Chinese men looking for foreign brides are now hiring brokers to find them Christian girls in Pakistan and paying off families for their daughters, according to a new report.

Since last October, an estimated 750 to 1,000 Pakistani girls have been married off to Chinese men in a trafficking scheme that often leaves the girls in precarious or abusive situations, the Associated Press (AP) reported this week.

The traffickers have targeted Pakistan’s small minority Christian population, centered in Punjab province, a deeply impoverished community with little political or social support. Their prospective husbands often profess to be Christian converts themselves, which is normally not the case.

The brokers look for especially poor or indebted families and promise large sums for their daughters, an offer that many find difficult to turn down.

“Once in China, the girls — most often married against their will — can find themselves isolated in remote rural regions, vulnerable to abuse, unable to communicate and reliant on a translation app even for a glass of water,” AP reported.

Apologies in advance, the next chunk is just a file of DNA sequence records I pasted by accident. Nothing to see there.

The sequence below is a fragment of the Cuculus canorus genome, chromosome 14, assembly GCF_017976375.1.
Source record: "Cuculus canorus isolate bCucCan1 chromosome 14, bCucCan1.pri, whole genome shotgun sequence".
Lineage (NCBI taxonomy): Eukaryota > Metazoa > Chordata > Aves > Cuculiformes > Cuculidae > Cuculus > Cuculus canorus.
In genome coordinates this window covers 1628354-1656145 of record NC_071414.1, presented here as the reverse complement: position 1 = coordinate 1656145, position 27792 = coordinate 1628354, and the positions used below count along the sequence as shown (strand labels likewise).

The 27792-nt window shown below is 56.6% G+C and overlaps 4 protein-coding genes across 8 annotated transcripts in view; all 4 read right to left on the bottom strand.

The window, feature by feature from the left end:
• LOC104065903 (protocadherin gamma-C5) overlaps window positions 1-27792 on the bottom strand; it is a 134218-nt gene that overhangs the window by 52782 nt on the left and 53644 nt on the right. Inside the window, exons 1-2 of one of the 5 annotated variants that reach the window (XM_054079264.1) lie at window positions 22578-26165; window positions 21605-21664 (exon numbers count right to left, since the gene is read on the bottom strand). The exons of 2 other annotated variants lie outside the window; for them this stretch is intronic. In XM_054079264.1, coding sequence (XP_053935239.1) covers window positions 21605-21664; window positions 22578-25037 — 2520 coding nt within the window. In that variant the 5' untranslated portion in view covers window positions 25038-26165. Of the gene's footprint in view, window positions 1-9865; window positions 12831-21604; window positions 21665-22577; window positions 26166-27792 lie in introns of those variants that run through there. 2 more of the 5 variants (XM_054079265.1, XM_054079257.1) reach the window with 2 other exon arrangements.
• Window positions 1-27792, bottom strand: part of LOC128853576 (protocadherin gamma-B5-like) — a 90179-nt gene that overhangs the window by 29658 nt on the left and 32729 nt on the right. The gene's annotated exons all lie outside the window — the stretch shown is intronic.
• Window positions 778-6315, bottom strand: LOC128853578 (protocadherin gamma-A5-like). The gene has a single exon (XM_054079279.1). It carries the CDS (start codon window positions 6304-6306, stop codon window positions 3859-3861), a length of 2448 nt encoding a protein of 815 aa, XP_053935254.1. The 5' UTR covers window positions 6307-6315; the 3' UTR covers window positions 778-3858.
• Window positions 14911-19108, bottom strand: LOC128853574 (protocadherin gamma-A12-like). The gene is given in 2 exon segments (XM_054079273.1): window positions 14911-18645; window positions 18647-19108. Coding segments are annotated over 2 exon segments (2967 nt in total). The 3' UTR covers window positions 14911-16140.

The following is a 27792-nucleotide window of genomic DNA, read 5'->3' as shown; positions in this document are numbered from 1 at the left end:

According to Ijaz Alam Augustine, the human rights and minorities minister in Punjab province, the marriage scheme is essentially “human smuggling.”

“Greed is really responsible for these marriages,” Augustine said. “I have met with some of these girls and they are very poor.”

China’s notorious gender imbalance, fruit of the country’s draconian population policies, has left many marriage-age men desperately seeking partners outside the country. Pakistan appears to have shown up on traffickers’ radar some time last year as a new source of prospective brides.

“It’s purely supply and demand,” said Mimi Vu, director of advocacy at Pacific Links, which helps trafficked women. “It used to be, ‘Is she light-skinned?’ Now it’s like, ‘Is she female?’”

For their brides — some as young as 13 — prospective husbands pay $3,500 to $5,000 on average, which includes payments to parents, pastors and a broker, AP reported.

While some Christian pastors have collaborated in the match-making, others, such as Pastor Munch Morris oppose these arrangements. “We know these marriages are all for the sake of money,” he said.

Last Monday, Pakistan’s Federal Investigation Agency conducted a series of raids in Punjab province in connection with trafficking, arresting eight Chinese nationals and four Pakistanis. The undercover operation leading up to the raids entailed attending an arranged marriage.

Follow Thomas D. Williams on Twitter

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